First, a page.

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Introducing the Senior Scientist Seminar Series

Nov. 15, 2021

Have you ever wondered what clinician scientists do? How their training as physicians and curious detectives overlap to fuel research questions that potentially affect hundreds, if not millions of people?

The Heath Transformation Research Institute helps support and develop these clinician scientists in their mission to improve the health of our community and the community at large. Through the Senior Scientist Seminar Series, the institute shines a light on the career paths and impactful scientific contributions of Dell Med faculty. David Paydarfar, chair of the Department of Neurology at Dell Med, kicked off the series in September and invited us into his ongoing 40-year quest studying the underlying mechanism that causes sudden infant death syndrome, or SIDS. Initially inspired by a Winfree lecture on endogenous rhythms and oscillatory phenomenon as a physics undergraduate, and distraught as a medical student when an infant died from apneic episodes, Paydarfar shared how he connected these events to better understand the phase resetting of infants’ breathing cycle to cause fatal apnea (where a tempo may be knocked off course with a specifically-timed pulse). This launched decades of research into understanding the neurologic mechanism of respiratory control with the goal of identifying a strategy to prevent SIDS. What follows are key takeaways from his discussion.

The importance of quality mentorship cannot be overstated. Mentors help stretch, grow and challenge scientists, and they encourage researchers to develop a novel hypothesis and follow rigorous evidence. As a medical student working in Fred Eldridge’s lab, Eldridge offered contesting advice as to why Paydarfar’s research may not work, while also providing a healthy, playful dose of a “prove me wrong” challenge. Paydarfar accepted this challenge and generated evidence to support his hypothesis, and further accepted a two-year postdoc position to pursue his investigations, all while his research mentor was offering well-meaning naysaying. Thanks to Eldridge’s unwavering challenge to present supporting data, and Paydarfar’s perseverance, Paydarfar made great gains in understanding why rhythms start and stop spontaneously.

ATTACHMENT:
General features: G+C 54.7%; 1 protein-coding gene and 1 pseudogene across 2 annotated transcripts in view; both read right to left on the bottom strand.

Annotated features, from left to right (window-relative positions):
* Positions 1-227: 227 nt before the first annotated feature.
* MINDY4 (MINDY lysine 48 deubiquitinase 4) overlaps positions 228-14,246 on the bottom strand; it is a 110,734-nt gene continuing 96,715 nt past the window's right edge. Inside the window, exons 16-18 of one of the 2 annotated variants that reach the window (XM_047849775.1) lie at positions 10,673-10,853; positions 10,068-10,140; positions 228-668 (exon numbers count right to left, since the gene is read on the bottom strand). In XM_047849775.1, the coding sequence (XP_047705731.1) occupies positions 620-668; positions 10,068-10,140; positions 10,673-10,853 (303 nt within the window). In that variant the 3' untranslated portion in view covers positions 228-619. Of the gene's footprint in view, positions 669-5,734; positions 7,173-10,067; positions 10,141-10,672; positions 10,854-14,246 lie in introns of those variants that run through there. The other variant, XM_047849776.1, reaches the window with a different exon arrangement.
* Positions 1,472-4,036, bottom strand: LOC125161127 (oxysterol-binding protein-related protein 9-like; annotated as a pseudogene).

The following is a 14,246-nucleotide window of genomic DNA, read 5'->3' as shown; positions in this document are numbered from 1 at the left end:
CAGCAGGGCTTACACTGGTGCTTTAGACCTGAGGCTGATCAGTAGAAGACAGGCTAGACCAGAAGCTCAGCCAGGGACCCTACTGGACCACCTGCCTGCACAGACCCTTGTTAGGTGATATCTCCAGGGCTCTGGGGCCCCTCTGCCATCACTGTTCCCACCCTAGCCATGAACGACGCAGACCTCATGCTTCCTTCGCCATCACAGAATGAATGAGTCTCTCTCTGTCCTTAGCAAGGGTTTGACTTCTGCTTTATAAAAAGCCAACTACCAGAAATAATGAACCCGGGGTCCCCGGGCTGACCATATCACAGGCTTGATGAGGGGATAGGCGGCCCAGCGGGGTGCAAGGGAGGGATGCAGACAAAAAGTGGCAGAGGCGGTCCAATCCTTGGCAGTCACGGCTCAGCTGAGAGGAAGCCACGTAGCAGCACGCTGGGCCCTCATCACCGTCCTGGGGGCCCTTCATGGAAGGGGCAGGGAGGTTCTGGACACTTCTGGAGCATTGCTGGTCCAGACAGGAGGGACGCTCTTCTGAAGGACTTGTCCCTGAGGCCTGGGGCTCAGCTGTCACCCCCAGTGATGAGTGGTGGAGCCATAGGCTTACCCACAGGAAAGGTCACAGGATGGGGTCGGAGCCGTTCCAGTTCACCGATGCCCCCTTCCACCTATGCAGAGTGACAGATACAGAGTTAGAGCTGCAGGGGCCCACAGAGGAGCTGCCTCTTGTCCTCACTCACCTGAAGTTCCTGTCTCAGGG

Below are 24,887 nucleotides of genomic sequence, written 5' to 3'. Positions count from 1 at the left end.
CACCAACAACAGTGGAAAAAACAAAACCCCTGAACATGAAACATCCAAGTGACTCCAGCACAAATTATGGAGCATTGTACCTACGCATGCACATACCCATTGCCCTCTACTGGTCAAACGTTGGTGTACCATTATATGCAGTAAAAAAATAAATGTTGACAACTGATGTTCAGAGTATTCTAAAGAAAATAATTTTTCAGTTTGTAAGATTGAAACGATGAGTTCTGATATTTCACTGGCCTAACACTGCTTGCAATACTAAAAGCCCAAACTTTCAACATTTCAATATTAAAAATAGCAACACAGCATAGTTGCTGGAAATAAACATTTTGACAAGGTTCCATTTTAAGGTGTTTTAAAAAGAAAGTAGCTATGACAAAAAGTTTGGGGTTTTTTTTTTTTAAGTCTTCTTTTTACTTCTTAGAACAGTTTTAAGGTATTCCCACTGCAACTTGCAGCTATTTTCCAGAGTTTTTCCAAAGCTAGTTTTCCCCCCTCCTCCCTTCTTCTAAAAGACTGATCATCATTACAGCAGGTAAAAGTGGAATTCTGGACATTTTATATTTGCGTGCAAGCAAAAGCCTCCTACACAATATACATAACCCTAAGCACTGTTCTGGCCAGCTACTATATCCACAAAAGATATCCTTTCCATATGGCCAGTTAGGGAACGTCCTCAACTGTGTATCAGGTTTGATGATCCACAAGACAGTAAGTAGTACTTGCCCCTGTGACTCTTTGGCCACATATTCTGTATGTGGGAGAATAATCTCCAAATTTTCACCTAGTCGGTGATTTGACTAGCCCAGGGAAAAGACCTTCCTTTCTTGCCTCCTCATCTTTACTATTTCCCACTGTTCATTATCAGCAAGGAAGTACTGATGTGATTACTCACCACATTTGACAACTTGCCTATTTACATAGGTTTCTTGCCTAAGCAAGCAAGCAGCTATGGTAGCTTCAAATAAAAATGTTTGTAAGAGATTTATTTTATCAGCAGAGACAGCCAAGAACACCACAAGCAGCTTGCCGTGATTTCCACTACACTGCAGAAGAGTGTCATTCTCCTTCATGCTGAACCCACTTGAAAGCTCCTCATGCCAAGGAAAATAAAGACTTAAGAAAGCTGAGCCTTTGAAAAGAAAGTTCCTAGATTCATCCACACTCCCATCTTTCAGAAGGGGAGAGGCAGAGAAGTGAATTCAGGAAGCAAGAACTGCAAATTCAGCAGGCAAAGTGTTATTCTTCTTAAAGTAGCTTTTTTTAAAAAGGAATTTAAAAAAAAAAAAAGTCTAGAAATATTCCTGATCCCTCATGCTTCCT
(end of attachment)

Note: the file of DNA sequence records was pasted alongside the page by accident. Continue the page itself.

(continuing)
Scientific research is an ongoing, iterative process. Scientific research pulls from many disciplines and can offer puzzle pieces to big discoveries that change the health of humans. Although the research was frustrating at times — including stretches in which it seemed like his experiments were not bearing fruit — Paydarfar learned key skills that contributed to his research journey and key findings. His research culminated in the invention of a mat on which infants sleep that is designed to prevent SIDS; this outcome was built upon his accumulation of incremental discoveries and training over 40 years.

Interdisciplinary collaboration is essential for 21st-century scientists. In his talk, Paydarfar offered this advice: “Cultivate smart friends. The ability to bring in other disciplines, other expertise, is priceless. Going into something interdisciplinary is a team sport.” While mentorship may open some doors for collaboration, take the initiative to develop friendships with people in very different fields, and learn from and with them.

To hear more stories about the captivating work being done by Dell Med researchers and scientists, join the next installment of the Health Transformation Research Institute’s Senior Scientist Seminar Series on Dec. 2 from 12-1 p.m., featuring William Matsui presenting "Chutes, Ladders and Cancer Translational Research." Matsui is the deputy director of the Livestrong Cancer Institutes and a professor and Robert E. Askew, Sr., M.D., chair in Dell Med's Department of Oncology.

Register to attend the presentation, and look for additional upcoming events in HTRI's events listing.